At a crucial moment in the history of same-sex civil rights in America — when issues such as gay marriage and military service of openly gay people are being debated in Congress and fought over in courts — it appears that the tide of public opinion on the issue may be shifting.
A poll conducted by Pew Research Center has shown that the percentage of Americans who support the right for homosexual couples to be able to marry is increasing, though it is still smaller than the percentage of those who oppose it.
Specifically, a total of 42 percent favor same-sex marriage while 48 percent are against it. However, in 2009 the ratio was 37 to 54 percent, respectively.
Moreover, "the shift in opinion on same-sex marriage has been broad-based, occurring across many demographic, political and religious groups," the commentary accompanying the survey, which was published on the center's website, specified.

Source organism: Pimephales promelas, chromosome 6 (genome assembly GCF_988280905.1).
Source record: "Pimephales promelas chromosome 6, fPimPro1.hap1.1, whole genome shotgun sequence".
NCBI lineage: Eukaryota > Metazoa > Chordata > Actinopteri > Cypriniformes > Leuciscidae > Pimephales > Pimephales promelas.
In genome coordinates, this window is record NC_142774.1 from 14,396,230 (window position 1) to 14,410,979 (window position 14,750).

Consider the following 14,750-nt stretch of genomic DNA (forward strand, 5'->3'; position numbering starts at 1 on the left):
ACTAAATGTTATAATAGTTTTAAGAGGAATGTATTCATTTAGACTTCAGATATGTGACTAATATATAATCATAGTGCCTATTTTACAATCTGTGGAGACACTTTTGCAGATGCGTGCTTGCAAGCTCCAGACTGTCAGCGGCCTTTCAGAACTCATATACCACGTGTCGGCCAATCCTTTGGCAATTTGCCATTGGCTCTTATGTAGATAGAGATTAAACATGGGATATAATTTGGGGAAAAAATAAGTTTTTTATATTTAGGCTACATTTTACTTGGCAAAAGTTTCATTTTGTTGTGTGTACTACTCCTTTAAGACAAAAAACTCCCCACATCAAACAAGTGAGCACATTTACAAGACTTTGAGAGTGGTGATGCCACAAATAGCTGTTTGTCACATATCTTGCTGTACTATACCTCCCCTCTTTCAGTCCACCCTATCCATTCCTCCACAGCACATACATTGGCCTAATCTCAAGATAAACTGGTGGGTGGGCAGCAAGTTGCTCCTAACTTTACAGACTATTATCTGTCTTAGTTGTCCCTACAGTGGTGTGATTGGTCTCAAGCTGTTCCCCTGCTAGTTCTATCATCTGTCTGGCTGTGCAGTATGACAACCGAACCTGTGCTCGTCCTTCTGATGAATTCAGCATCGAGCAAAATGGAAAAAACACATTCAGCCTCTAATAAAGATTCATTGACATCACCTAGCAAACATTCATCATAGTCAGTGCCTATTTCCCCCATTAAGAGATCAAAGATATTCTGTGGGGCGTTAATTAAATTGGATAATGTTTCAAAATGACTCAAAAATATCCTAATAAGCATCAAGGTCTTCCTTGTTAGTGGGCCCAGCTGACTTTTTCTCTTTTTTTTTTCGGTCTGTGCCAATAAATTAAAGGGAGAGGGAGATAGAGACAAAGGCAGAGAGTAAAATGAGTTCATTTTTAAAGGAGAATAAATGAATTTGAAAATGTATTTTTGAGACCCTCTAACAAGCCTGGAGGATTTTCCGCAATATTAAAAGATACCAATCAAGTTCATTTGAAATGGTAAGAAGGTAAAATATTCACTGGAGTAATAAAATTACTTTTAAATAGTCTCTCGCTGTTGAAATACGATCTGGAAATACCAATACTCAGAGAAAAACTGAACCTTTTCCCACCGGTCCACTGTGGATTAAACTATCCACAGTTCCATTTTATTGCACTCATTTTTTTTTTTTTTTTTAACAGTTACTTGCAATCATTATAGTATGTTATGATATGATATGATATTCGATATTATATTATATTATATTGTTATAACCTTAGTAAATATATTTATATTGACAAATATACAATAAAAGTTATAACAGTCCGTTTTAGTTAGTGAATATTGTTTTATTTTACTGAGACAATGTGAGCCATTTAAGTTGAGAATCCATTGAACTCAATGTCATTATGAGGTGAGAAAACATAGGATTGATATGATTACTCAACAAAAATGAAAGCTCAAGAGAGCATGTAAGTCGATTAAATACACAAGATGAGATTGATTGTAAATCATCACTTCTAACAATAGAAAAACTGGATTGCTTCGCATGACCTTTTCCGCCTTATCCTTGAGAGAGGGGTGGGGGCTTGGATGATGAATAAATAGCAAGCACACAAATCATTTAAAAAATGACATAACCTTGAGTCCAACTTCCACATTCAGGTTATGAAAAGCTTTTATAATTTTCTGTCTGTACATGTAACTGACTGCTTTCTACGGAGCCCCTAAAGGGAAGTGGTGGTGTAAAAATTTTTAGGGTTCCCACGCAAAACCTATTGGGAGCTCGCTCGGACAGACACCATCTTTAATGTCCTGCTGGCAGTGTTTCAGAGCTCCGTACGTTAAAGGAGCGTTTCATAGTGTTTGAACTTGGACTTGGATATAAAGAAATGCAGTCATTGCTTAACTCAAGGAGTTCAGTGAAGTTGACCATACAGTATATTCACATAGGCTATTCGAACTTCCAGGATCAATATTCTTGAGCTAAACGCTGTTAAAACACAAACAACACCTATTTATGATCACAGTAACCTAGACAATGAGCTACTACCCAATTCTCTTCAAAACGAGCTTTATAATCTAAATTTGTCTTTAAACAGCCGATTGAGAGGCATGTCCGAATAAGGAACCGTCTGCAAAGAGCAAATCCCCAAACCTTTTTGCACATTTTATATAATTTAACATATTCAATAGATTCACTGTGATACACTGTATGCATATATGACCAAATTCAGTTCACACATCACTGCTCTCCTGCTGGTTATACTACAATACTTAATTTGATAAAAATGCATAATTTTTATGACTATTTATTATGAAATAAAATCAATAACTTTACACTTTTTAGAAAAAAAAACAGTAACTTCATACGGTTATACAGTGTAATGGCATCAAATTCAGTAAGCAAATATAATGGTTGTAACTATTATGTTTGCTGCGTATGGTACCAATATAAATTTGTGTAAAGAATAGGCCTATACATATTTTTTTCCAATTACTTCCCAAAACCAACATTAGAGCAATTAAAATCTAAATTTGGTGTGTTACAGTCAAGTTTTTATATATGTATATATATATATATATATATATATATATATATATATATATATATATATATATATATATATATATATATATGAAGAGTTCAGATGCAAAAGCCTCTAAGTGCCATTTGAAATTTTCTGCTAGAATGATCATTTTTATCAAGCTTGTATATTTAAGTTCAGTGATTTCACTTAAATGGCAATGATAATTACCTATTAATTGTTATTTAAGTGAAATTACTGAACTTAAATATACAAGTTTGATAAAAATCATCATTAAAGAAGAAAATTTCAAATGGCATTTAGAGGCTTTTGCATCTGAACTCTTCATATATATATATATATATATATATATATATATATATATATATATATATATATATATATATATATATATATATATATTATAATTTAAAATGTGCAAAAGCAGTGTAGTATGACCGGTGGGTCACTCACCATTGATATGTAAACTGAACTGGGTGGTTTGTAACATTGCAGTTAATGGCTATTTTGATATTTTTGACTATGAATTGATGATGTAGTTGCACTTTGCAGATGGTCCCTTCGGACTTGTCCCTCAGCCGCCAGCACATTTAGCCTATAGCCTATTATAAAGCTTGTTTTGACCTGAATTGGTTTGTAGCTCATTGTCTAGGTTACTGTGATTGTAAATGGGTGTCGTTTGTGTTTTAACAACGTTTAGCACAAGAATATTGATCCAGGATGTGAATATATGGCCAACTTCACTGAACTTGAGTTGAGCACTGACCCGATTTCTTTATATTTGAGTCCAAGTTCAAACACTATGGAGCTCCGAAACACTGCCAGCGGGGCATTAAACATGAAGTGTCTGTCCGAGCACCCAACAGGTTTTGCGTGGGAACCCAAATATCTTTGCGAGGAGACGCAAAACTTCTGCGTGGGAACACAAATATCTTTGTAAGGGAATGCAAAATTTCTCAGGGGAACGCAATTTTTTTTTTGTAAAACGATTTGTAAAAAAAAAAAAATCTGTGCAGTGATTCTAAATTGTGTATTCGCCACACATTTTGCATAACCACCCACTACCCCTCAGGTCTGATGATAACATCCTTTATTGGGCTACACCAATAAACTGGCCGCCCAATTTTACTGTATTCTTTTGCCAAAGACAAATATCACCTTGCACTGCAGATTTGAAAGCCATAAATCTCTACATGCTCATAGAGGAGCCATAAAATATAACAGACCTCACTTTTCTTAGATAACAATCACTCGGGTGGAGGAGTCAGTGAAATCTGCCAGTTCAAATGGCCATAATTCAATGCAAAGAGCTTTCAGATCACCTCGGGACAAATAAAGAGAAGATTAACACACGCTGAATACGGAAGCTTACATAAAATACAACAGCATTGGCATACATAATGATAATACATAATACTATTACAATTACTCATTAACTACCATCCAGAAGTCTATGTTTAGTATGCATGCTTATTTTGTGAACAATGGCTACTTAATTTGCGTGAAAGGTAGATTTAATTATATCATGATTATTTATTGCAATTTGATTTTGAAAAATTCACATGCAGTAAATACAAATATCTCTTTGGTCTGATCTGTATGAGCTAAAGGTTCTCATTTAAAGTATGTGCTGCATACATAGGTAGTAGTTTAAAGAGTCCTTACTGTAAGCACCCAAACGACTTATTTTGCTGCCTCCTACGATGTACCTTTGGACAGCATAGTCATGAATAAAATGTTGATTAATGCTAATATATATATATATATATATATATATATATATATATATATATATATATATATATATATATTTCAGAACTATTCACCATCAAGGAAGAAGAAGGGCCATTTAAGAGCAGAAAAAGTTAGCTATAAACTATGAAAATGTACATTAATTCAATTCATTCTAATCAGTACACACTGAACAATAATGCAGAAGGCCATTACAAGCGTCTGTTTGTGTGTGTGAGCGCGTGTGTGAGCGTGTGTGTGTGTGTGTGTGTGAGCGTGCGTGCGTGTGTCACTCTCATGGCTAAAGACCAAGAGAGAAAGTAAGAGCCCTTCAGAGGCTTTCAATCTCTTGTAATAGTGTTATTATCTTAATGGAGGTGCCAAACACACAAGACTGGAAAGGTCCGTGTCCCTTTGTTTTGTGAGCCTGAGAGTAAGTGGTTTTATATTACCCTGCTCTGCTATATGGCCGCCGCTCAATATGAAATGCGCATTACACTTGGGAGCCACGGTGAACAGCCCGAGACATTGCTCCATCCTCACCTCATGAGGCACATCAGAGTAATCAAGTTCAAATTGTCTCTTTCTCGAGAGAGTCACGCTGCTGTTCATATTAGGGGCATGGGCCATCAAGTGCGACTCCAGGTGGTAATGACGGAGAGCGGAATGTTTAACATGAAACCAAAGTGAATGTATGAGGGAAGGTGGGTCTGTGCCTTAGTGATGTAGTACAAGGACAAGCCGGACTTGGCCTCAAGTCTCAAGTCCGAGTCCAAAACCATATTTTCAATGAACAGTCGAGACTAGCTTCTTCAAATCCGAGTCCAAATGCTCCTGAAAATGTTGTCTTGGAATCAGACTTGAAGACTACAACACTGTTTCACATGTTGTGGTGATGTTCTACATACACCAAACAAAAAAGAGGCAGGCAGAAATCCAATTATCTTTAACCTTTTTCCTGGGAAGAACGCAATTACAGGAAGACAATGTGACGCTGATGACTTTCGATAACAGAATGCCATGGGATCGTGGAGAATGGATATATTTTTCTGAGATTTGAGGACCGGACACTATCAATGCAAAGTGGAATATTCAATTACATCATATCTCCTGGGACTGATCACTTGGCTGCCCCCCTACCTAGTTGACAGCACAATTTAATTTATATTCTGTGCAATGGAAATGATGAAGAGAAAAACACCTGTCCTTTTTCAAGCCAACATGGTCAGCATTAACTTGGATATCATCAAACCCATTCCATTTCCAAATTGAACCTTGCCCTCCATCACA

The results come on the heels of a controversy surrounding statements made at a meeting of leaders of The Church of Jesus Christ of Latter-day Saints (LDS), or Mormons, earlier this month.
According to media reports, LDS Church apostle Boyd K. Packer said that legalizing gay marriage would sanction immorality. He also suggested that same-sex orientation can be changed through the power of faith.